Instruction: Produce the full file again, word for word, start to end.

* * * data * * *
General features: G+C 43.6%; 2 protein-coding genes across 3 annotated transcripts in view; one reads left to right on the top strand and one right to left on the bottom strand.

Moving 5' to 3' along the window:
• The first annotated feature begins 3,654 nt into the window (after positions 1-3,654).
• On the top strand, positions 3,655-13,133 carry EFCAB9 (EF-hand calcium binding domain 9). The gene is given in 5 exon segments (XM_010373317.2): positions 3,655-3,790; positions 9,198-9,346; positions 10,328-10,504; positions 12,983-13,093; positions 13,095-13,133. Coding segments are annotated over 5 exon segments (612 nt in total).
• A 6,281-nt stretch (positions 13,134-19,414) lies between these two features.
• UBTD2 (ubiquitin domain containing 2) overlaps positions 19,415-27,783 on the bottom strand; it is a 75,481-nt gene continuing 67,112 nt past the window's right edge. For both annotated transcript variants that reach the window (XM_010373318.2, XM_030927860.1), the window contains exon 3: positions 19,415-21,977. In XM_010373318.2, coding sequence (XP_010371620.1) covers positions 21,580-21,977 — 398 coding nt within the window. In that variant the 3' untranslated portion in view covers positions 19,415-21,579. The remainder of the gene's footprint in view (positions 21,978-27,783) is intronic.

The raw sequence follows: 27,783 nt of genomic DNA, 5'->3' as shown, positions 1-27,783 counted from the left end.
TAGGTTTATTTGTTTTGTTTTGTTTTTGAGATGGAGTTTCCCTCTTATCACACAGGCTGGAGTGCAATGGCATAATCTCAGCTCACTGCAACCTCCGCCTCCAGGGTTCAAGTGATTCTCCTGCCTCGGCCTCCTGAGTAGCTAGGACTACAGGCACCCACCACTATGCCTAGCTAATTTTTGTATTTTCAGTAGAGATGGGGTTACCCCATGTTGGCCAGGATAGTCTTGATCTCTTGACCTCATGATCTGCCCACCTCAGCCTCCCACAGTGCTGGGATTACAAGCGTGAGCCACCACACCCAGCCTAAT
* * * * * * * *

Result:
General features: G+C 43.6%; 2 protein-coding genes across 3 annotated transcripts in view; one reads left to right on the top strand and one right to left on the bottom strand.

Moving 5' to 3' along the window:
• The first annotated feature begins 3,654 nt into the window (after positions 1-3,654).
• On the top strand, positions 3,655-13,133 carry EFCAB9 (EF-hand calcium binding domain 9). The gene is given in 5 exon segments (XM_010373317.2): positions 3,655-3,790; positions 9,198-9,346; positions 10,328-10,504; positions 12,983-13,093; positions 13,095-13,133. Coding segments are annotated over 5 exon segments (612 nt in total).
• A 6,281-nt stretch (positions 13,134-19,414) lies between these two features.
• UBTD2 (ubiquitin domain containing 2) overlaps positions 19,415-27,783 on the bottom strand; it is a 75,481-nt gene continuing 67,112 nt past the window's right edge. For both annotated transcript variants that reach the window (XM_010373318.2, XM_030927860.1), the window contains exon 3: positions 19,415-21,977. In XM_010373318.2, coding sequence (XP_010371620.1) covers positions 21,580-21,977 — 398 coding nt within the window. In that variant the 3' untranslated portion in view covers positions 19,415-21,579. The remainder of the gene's footprint in view (positions 21,978-27,783) is intronic.

The raw sequence follows: 27,783 nt of genomic DNA, 5'->3' as shown, positions 1-27,783 counted from the left end.
TAGGTTTATTTGTTTTGTTTTGTTTTTGAGATGGAGTTTCCCTCTTATCACACAGGCTGGAGTGCAATGGCATAATCTCAGCTCACTGCAACCTCCGCCTCCAGGGTTCAAGTGATTCTCCTGCCTCGGCCTCCTGAGTAGCTAGGACTACAGGCACCCACCACTATGCCTAGCTAATTTTTGTATTTTCAGTAGAGATGGGGTTACCCCATGTTGGCCAGGATAGTCTTGATCTCTTGACCTCATGATCTGCCCACCTCAGCCTCCCACAGTGCTGGGATTACAAGCGTGAGCCACCACACCCAGCCTAAT